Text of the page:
Lieto-Trivedi, A., S. Dash and L. M. Coluccio. 2007. Myosin surface loop 4 modulates inhibition of acto-myosin 1B ATPase activity by tropomyosin. Biochemistry 46:2779-2786. PMID: 17298083

Coluccio, L. M. 2008. Myosins: A superfamily of molecular motors, Editor. Vol. 7, Proteins and cell regulation series, Springer Verlag, The Netherlands.

Adamek, N., L. M. Coluccio and M. A. Geeves. 2008. Calcium-sensitive ATP hydrolysis of Myo1c, the adaptation motor in the inner ear. Proc. Natl. Acad. Sci. (USA). 105: 5710-5715. PMID: 18391215 PMCID: PMC2299219

Lieto-Trivedi, A. and L. M. Coluccio. 2008. Calcium, nucleotide and actin affect the interaction of mammalian Myo1c with its light chain calmodulin. Biochemistry 47:10218-10226. PMID: 18729383

Adamek, N., A. Lieto-Trivedi, S. Dash, M. A. Geeves and L. M. Coluccio. 2010. Modification of loop 1 affects the nucleotide-binding properties of Myo1c, the adaptation motor in the inner ear. Biochemistry 49(5):958-71. PMID: 20039646

Wang, C.-L., A. and L. M. Coluccio. 2010. New insights into regulation of the actin cytoskeleton by tropomyosins. Int. Rev. Cell Molec. Biol. 281:91-128. Invited review. PMID:20460184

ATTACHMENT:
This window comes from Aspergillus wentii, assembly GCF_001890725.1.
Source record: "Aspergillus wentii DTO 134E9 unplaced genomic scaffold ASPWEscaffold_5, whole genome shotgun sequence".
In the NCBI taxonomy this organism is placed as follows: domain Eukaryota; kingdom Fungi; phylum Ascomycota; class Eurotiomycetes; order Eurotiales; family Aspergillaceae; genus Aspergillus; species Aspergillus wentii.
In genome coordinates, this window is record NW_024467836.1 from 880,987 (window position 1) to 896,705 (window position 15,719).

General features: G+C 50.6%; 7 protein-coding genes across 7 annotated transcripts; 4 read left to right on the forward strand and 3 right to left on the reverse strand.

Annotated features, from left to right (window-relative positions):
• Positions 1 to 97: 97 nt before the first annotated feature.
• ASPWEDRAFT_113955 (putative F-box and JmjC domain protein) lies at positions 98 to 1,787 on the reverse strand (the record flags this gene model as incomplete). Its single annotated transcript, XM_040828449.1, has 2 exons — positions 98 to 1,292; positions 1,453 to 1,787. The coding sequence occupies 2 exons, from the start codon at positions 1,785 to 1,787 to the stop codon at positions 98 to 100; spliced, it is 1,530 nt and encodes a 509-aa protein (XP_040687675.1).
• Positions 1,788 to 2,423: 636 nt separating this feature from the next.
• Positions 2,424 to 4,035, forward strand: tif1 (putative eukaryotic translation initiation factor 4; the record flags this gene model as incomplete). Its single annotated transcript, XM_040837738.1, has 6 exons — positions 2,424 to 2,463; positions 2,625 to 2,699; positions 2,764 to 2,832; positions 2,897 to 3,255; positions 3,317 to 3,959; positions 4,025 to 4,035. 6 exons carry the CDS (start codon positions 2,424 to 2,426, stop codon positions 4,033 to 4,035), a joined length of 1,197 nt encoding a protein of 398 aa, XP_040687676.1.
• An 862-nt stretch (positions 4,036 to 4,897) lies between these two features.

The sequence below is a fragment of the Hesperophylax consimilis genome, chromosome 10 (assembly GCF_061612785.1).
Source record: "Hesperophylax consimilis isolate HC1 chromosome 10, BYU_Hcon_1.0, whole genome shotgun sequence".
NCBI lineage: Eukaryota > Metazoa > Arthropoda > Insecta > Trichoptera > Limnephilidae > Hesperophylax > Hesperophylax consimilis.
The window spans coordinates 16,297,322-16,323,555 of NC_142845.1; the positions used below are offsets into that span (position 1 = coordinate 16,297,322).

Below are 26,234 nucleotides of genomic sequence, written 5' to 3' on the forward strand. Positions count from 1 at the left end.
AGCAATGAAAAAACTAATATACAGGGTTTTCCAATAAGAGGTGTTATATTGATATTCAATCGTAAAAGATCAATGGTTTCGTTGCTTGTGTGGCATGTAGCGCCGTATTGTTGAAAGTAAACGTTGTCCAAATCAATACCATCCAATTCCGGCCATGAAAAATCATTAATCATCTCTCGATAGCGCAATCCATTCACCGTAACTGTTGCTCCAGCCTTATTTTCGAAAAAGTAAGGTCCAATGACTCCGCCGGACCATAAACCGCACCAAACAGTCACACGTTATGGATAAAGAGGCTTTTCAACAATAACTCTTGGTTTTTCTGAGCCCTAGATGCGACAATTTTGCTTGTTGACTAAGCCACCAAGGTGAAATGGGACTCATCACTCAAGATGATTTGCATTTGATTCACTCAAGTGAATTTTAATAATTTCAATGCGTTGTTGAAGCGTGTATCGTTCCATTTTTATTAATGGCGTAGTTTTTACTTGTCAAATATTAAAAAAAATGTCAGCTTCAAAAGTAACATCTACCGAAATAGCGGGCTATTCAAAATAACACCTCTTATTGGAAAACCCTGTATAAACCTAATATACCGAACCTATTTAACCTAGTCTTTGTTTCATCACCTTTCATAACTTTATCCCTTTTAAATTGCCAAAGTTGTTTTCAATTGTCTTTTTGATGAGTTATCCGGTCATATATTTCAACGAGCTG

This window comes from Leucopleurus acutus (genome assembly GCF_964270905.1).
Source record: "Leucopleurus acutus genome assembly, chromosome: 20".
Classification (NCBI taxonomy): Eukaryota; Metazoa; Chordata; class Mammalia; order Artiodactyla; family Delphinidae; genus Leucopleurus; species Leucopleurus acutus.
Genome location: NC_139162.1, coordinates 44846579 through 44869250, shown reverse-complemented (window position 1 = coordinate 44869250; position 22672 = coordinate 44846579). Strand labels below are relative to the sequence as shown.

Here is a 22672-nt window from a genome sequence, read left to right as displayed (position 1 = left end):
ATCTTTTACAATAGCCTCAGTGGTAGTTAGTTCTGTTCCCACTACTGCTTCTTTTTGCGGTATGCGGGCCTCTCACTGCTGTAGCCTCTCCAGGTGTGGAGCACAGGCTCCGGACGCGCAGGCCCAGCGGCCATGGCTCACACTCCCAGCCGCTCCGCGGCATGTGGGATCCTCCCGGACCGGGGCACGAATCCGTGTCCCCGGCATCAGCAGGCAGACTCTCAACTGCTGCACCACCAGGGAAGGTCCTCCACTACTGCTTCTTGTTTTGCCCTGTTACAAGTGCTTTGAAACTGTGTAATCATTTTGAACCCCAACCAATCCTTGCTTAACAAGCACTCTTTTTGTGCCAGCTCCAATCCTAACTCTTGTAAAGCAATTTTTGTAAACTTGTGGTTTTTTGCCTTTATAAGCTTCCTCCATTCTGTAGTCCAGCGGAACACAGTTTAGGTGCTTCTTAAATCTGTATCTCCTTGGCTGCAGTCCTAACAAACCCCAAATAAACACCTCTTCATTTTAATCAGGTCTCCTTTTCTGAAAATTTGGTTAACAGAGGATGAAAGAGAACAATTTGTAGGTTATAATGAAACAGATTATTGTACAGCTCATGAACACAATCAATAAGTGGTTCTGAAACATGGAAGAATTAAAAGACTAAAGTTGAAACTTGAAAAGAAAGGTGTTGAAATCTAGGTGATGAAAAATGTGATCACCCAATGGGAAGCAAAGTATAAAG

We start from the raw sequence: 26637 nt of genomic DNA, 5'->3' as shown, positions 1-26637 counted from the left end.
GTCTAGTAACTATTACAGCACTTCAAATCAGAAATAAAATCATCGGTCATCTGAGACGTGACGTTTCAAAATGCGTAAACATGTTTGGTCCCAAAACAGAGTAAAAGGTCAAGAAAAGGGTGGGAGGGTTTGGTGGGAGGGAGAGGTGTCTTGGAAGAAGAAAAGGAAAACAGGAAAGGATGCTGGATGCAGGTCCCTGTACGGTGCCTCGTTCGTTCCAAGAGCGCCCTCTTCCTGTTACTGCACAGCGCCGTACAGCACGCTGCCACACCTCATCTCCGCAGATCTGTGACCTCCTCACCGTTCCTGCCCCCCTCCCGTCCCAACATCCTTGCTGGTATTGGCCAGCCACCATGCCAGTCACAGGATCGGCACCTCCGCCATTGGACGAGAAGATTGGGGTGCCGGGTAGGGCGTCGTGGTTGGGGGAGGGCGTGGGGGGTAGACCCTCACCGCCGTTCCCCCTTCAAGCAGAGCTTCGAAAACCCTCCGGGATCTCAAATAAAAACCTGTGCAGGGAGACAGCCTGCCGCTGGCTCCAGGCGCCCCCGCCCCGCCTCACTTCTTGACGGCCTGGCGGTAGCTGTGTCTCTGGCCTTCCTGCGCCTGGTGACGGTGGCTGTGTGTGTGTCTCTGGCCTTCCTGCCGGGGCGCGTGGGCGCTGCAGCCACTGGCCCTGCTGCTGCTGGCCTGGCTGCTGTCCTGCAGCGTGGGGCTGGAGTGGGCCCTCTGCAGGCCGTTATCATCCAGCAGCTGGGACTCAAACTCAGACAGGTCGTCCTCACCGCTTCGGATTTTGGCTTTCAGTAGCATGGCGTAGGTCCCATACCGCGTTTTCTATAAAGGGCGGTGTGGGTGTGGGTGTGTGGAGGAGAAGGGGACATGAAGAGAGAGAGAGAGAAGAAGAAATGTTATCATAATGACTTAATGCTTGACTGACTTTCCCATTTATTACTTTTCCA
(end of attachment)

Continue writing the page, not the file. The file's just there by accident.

Komaba, S. and L. M. Coluccio. 2010. Localization of myosin 1b to actin protrusions requires phosphoinositide binding. J. Biol. Chem. 285:27686-27693. PMID: 20610386; PMCID: PMC2934636 [Available on 2011/9/3].

Adamek, N., M. A. Geeves and L. M. Coluccio. 2011. Myo1c mutations associated with hearing loss cause defects in the interaction with nucleotide and actin. Cell. Mol. Life Sci. 68:139-150 PMID: 20039646; PMCID: PMC2826812.

Chinthalapudi, K., M. H. Taft, R. Martin, F. K. Hartmann, S. M. Heissler, G. Tsiavaliaris, H. O. Gutzeit, H-J. Knölker, R. Fedorov, L. M. Coluccio and D. J. Manstein. 2011. Molecular mechanism of pentachloropseudilin-mediated inhibition of myosin motor activity. J. Biol. Chem. 286(34):29700-8. PMID: 21680745; PMCID-in process

Coluccio, L. M. 2013. Myosin I. Encyclopedia of Signaling Molecules. XLVIII. Springer. S. Choi (Ed.) Invited contribution.

Coluccio, L. M. 2013. Myosin. Encyclopedia of Signaling Molecules. XLVIII. Springer. S. Choi (Ed.) Invited contribution.

Tokuo, H. and L. M. Coluccio. 2013. Myo1c mediates E-cadherin-based cell-cell contact in epithelial cells. In revision for Mol. Biol. Cell.

Books:

Coluccio, L. M. 2008. Myosin I. In Myosins: A superfamily of molecular motors, L. M. Coluccio, editor, Vol. 7, Proteins and cell regulation series, pp 95-124, Springer Verlag, The Netherlands.

Contact Us

Department of Physiology and Biophysics
Boston University School of Medicine
700 Albany Street. W410
Boston MA 02118-2518

Phone: (617) 638-4002
Fax: (617) 638-4041
e-mail: coluccio@bu.edu

Directory|BUMC
February 21, 2014
Primary teaching affiliate
of BU School of Medicine